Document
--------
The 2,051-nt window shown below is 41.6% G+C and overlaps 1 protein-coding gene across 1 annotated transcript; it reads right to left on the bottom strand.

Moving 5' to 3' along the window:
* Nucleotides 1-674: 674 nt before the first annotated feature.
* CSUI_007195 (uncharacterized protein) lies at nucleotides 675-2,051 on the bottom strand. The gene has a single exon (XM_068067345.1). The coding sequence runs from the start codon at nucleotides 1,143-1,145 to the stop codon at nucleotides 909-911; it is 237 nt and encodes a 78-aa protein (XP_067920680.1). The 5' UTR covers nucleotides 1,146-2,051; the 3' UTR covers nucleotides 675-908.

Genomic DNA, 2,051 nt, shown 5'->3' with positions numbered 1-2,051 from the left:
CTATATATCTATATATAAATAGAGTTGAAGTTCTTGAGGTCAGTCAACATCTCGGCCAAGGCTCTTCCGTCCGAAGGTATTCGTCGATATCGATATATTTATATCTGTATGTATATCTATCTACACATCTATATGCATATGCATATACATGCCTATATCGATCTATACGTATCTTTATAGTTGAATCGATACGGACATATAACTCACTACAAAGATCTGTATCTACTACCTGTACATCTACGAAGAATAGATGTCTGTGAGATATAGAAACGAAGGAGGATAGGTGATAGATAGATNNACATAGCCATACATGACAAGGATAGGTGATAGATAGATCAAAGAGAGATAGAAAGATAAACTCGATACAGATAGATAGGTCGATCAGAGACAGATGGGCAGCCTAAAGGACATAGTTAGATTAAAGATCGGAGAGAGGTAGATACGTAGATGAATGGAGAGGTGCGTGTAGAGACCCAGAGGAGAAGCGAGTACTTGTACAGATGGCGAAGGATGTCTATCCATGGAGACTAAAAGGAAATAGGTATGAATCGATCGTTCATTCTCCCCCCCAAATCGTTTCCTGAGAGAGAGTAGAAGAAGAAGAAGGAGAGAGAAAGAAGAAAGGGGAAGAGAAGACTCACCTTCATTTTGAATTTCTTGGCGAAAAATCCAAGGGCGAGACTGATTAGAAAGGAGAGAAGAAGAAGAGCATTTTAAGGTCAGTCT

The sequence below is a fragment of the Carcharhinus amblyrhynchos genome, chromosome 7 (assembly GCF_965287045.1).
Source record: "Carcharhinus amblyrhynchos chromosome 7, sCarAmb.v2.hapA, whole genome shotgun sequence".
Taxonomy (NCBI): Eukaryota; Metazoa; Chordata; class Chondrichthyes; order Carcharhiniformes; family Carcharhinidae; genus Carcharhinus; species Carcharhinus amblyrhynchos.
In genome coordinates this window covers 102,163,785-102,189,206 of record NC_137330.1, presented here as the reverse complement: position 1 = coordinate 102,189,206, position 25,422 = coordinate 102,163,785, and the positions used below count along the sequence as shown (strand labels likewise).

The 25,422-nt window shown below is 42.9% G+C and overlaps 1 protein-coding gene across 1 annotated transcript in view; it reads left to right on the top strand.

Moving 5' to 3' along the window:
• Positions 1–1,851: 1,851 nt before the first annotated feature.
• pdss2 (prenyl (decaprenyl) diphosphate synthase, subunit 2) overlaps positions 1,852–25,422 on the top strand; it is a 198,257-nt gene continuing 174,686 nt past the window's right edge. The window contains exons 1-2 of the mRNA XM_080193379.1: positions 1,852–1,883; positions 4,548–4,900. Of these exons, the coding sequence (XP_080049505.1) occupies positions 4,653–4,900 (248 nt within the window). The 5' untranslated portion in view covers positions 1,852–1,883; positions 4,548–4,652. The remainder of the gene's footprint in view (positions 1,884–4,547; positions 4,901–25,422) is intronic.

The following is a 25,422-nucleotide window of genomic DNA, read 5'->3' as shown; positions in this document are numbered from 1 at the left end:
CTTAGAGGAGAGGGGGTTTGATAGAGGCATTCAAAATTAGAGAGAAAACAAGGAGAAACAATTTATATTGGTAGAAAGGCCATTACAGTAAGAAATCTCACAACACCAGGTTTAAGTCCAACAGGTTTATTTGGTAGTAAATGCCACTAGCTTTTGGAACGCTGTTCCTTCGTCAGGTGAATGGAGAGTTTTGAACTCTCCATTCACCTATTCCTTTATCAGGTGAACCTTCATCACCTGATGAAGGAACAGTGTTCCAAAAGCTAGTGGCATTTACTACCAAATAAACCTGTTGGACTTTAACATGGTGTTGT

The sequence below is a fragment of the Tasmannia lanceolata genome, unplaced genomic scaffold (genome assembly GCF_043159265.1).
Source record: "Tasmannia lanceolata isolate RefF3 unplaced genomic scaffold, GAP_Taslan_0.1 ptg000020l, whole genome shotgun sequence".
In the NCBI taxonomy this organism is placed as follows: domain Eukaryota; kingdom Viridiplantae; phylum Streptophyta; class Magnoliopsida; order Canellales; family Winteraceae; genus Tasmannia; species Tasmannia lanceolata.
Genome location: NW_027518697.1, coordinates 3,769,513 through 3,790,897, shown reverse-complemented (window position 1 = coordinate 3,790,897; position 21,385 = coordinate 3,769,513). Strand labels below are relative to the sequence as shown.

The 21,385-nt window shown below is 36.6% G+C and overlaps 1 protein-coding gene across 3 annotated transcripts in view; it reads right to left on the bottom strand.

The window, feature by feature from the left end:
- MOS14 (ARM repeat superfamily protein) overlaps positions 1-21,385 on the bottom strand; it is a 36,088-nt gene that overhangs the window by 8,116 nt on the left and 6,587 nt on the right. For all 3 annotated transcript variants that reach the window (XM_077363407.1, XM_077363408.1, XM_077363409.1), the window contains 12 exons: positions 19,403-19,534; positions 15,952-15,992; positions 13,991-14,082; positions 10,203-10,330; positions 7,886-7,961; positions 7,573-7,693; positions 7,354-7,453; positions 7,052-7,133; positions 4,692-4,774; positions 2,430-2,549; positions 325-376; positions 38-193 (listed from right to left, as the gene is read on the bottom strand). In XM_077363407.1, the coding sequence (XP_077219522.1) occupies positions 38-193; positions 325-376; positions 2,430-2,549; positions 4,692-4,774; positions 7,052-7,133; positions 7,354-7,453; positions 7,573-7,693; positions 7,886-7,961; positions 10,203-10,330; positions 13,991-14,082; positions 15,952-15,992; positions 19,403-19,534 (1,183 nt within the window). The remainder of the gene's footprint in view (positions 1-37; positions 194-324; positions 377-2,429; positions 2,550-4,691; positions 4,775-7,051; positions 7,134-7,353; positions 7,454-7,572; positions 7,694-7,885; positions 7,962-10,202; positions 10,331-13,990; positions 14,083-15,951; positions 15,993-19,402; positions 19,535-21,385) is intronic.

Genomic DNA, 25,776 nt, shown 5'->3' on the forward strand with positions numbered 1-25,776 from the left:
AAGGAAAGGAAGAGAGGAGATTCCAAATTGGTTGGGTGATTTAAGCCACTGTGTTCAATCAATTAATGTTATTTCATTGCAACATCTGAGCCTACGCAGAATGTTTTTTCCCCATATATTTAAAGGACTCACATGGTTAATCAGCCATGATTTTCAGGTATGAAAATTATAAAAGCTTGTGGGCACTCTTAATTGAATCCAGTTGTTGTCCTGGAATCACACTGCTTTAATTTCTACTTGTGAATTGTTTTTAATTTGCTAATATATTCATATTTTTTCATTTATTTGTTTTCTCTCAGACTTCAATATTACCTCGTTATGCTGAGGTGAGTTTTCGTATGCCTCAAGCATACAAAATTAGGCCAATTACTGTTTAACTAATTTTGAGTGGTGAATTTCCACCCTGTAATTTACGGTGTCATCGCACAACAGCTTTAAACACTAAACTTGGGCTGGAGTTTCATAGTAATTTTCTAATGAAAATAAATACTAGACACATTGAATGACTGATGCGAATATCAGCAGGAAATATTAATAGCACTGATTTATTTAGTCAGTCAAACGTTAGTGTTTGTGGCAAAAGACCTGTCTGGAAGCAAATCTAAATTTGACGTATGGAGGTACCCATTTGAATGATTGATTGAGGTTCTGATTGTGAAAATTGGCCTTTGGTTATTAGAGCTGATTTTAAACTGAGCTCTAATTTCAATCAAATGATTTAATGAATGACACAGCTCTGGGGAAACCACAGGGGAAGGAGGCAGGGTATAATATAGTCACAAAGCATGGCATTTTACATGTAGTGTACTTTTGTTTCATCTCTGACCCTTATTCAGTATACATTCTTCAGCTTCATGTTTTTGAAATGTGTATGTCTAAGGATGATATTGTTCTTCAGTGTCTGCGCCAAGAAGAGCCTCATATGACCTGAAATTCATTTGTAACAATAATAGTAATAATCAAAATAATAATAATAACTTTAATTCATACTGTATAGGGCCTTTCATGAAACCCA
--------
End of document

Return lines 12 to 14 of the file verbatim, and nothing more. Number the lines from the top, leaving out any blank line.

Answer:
Moving 5' to 3' along the window:
• Positions 1–1,851: 1,851 nt before the first annotated feature.
• pdss2 (prenyl (decaprenyl) diphosphate synthase, subunit 2) overlaps positions 1,852–25,422 on the top strand; it is a 198,257-nt gene continuing 174,686 nt past the window's right edge. The window contains exons 1-2 of the mRNA XM_080193379.1: positions 1,852–1,883; positions 4,548–4,900. Of these exons, the coding sequence (XP_080049505.1) occupies positions 4,653–4,900 (248 nt within the window). The 5' untranslated portion in view covers positions 1,852–1,883; positions 4,548–4,652. The remainder of the gene's footprint in view (positions 1,884–4,547; positions 4,901–25,422) is intronic.